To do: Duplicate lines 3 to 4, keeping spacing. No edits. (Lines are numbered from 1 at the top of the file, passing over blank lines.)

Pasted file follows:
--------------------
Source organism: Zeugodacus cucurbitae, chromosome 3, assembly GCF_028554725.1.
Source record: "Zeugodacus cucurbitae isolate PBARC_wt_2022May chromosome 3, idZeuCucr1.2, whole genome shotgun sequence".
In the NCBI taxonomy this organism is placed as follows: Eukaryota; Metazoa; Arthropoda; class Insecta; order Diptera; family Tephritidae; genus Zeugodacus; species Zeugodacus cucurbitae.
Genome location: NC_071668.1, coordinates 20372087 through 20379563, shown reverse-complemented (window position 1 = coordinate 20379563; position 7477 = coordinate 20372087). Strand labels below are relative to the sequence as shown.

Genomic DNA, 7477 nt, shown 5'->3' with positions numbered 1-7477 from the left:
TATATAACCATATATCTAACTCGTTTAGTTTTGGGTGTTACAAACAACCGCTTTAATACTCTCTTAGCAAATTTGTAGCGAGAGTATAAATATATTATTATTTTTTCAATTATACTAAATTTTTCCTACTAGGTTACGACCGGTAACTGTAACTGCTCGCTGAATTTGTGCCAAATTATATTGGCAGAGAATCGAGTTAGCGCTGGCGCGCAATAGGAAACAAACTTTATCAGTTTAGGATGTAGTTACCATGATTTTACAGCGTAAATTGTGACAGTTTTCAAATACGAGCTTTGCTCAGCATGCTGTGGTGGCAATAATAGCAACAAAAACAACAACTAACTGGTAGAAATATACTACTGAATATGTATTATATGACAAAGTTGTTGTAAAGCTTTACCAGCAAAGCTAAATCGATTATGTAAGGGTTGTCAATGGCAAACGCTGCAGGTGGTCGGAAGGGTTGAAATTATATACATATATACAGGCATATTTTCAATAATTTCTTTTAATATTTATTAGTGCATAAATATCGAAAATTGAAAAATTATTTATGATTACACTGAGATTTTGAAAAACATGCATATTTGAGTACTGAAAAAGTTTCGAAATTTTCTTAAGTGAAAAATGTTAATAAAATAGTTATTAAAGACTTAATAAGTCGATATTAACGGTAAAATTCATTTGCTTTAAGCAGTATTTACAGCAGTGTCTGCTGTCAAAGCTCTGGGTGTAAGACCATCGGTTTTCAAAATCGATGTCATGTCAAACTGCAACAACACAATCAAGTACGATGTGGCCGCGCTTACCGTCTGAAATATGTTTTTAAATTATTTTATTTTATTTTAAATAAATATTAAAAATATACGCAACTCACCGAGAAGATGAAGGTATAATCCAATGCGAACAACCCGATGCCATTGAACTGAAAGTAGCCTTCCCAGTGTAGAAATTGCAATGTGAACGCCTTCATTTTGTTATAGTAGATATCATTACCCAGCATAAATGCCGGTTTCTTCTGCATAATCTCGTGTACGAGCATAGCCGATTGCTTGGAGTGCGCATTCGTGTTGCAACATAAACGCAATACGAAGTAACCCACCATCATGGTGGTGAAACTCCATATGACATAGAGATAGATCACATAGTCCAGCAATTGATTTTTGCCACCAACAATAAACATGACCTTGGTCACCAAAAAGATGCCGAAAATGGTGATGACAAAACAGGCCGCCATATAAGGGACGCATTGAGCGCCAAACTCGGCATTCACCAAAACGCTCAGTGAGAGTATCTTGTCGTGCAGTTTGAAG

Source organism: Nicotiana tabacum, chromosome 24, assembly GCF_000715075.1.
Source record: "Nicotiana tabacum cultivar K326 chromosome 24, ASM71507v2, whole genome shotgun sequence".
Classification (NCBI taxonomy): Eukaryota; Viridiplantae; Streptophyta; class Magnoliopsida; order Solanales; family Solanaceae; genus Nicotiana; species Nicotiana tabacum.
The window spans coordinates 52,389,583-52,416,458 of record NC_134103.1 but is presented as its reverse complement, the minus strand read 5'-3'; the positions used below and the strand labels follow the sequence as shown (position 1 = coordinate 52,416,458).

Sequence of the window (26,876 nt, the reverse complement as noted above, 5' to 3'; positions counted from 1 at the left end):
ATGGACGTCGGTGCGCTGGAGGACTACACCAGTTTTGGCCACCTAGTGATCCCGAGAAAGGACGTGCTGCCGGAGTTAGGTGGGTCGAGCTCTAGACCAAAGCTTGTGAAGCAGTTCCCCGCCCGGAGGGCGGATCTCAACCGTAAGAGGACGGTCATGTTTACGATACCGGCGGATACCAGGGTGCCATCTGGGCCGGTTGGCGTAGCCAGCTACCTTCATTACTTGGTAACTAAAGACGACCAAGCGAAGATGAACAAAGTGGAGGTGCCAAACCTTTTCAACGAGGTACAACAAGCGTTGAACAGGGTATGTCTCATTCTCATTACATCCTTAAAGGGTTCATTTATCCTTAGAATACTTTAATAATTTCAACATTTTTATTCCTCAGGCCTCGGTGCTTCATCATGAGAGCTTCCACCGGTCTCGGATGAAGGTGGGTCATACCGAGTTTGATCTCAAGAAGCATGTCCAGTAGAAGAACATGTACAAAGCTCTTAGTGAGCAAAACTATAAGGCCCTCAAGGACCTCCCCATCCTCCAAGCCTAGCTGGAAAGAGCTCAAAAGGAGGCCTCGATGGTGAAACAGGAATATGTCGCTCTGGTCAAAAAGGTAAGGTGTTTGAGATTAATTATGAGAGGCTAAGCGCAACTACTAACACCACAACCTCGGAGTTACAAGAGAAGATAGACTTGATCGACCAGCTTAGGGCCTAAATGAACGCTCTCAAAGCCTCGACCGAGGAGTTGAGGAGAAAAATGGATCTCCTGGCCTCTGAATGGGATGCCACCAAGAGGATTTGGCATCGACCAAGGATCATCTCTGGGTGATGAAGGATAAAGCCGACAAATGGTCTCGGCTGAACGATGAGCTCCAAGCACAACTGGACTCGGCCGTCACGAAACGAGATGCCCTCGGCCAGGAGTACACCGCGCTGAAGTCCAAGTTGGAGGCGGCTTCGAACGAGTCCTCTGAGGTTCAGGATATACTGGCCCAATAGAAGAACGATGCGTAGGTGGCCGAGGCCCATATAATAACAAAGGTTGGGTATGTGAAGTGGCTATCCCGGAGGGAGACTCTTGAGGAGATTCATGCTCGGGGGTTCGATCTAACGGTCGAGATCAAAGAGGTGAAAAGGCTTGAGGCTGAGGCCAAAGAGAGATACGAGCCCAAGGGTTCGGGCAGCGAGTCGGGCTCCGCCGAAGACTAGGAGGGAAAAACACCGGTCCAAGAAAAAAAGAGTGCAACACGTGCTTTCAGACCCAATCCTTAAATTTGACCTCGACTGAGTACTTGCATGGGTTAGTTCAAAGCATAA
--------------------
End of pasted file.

In the NCBI taxonomy this organism is placed as follows: Eukaryota; Metazoa; Arthropoda; class Insecta; order Diptera; family Tephritidae; genus Zeugodacus; species Zeugodacus cucurbitae.
Genome location: NC_071668.1, coordinates 20372087 through 20379563, shown reverse-complemented (window position 1 = coordinate 20379563; position 7477 = coordinate 20372087). Strand labels below are relative to the sequence as shown.